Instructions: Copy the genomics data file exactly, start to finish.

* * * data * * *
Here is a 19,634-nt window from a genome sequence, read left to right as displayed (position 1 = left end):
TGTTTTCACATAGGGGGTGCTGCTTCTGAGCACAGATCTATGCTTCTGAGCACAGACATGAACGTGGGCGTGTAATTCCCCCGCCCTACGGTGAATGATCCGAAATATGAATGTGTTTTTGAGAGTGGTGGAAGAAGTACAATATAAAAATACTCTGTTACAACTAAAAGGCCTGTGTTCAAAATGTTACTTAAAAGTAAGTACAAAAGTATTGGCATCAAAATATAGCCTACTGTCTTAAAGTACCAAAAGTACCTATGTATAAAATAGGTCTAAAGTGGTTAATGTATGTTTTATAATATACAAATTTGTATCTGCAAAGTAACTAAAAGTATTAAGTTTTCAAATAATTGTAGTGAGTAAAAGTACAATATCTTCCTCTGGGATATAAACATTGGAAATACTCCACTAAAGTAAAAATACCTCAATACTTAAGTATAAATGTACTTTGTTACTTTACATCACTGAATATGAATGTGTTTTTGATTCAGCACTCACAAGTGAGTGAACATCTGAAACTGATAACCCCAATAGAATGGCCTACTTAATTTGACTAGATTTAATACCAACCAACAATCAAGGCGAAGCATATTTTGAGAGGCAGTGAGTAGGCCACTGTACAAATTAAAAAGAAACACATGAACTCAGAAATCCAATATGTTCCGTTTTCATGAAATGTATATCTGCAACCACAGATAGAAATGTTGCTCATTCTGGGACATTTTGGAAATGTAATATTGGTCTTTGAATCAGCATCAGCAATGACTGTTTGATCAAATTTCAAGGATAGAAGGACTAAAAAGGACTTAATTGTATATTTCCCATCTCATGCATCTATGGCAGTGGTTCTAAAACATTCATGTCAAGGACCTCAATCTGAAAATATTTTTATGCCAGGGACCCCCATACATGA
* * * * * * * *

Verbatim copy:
Here is a 19,634-nt window from a genome sequence, read left to right as displayed (position 1 = left end):
TGTTTTCACATAGGGGGTGCTGCTTCTGAGCACAGATCTATGCTTCTGAGCACAGACATGAACGTGGGCGTGTAATTCCCCCGCCCTACGGTGAATGATCCGAAATATGAATGTGTTTTTGAGAGTGGTGGAAGAAGTACAATATAAAAATACTCTGTTACAACTAAAAGGCCTGTGTTCAAAATGTTACTTAAAAGTAAGTACAAAAGTATTGGCATCAAAATATAGCCTACTGTCTTAAAGTACCAAAAGTACCTATGTATAAAATAGGTCTAAAGTGGTTAATGTATGTTTTATAATATACAAATTTGTATCTGCAAAGTAACTAAAAGTATTAAGTTTTCAAATAATTGTAGTGAGTAAAAGTACAATATCTTCCTCTGGGATATAAACATTGGAAATACTCCACTAAAGTAAAAATACCTCAATACTTAAGTATAAATGTACTTTGTTACTTTACATCACTGAATATGAATGTGTTTTTGATTCAGCACTCACAAGTGAGTGAACATCTGAAACTGATAACCCCAATAGAATGGCCTACTTAATTTGACTAGATTTAATACCAACCAACAATCAAGGCGAAGCATATTTTGAGAGGCAGTGAGTAGGCCACTGTACAAATTAAAAAGAAACACATGAACTCAGAAATCCAATATGTTCCGTTTTCATGAAATGTATATCTGCAACCACAGATAGAAATGTTGCTCATTCTGGGACATTTTGGAAATGTAATATTGGTCTTTGAATCAGCATCAGCAATGACTGTTTGATCAAATTTCAAGGATAGAAGGACTAAAAAGGACTTAATTGTATATTTCCCATCTCATGCATCTATGGCAGTGGTTCTAAAACATTCATGTCAAGGACCTCAATCTGAAAATATTTTTATGCCAGGGACCCCCATACATGA